So we were sitting in Berwick harbour, our spinnaker pole back on board, attempting to figure out where we should go, or what we should do.
This has been a strange season for us, we haven't gone too far, or done all that much, but I suppose we don't have to do anything at all. One of the main reasons for not doing that much has largely been Phoebe's health.
She has good days and bad days, good weeks and bad weeks - and keeping in range of vets has been something I have been very mindful of, not to mention the additional expense of sporadic vet visits, and getting medication for her has been challenging, frustrating and expensive, but she's worth it ;)
I want to go sailing, but I love my cat(s) - and don't want to risk her for a bit of adventure. She's always been a good, well-behaved cat, and quite frankly, I don't want the guilt of having to put her through any unnecessary suffering by not being able to get her medications when she needs them.
But right now, she seems to be in one of her better weeks so we're just going to jump back up to the Forth for a week, and then we'll pop back down to Berwick. There are vets on both sides of the trip, so should anything happen, help is not too far away.
We're only going back to the Forth as that's the way the wind is blowing, I had contemplated going South but the wind said, no, so off we go.
Phoebe insisted on being topside to see us out of the harbour, but went down below as soon as we passed the breakwater as things go a little choppier out in the open sea, which was good of her - saves me chasing her down below!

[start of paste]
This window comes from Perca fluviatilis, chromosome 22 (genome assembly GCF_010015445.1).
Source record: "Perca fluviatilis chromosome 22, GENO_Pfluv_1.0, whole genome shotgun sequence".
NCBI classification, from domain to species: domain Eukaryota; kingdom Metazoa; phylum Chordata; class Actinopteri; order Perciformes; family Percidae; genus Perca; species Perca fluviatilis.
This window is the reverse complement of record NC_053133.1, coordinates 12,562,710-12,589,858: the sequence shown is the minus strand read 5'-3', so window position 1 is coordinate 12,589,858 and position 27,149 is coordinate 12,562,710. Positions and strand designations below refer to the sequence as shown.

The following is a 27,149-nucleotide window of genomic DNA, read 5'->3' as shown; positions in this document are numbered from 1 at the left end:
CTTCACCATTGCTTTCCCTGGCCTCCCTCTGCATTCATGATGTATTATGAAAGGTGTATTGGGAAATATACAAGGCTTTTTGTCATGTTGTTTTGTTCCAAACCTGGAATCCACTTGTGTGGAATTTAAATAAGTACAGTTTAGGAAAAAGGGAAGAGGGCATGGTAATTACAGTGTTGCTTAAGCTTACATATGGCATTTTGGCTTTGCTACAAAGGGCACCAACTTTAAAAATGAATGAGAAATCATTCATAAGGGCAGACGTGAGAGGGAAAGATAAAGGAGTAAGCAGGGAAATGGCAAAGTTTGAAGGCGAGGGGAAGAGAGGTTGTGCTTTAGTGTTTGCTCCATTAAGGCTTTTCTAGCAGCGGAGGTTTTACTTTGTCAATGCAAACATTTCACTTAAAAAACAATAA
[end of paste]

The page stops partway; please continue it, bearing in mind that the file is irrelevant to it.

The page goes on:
After getting out of the harbour we motored out about 5nm out before I could get the sails up and head North. I suppose we could have sailed to that point, but tacking back and forth is a bit annoying, and I am by myself, no point in making life harder than it has to be.
We got to where we needed to be and I got the sails up, dialled in our course and that was that, a brief 12 hours later, we arrived back in the Forth and took up residence on a condemned pier.
Doesn't sound too glamourous, and I guess it wasn't - but the price was right and it was very protected, the girls would have a very lazy week just nuzzled into this rotting pier.
The weather was awesome and the crew spent most of their days topside, lounging in every available spot.
There are a lot of birds here, both in the water and in the air in the form of pigeons, razorbills, ducks, terns, swallows, and starlings - their version of Netflix.
Although it was calm and quiet here, I got the feeling the girls were getting bored of this place, not sure why - just a feeling I guess...
And before we knew it, a week had passed and it was time to go.
I've lost count as to how many times I've done this trip, so I'm not going to bore you, or myself by detailing the journey, but the weather was not as predicted and the return journey took a bit longer than expected.
Even at the start, there was a delay, as when I tried to leave the pier we grounded out in the soft mud and had to wait about an hour more just to get out of the harbour, t'was a bit annoying - but a couple of coffees later, and we were on our way.
The trip started out quite foggy, but the fog dissolved into a medium haze over the course of the day, but for most of the day you couldn't tell where the sea ends and the sky begins - and there was zero wind.
The water was flat calm, and the crew were permitted to roam without their harnesses, they really hate wearing them.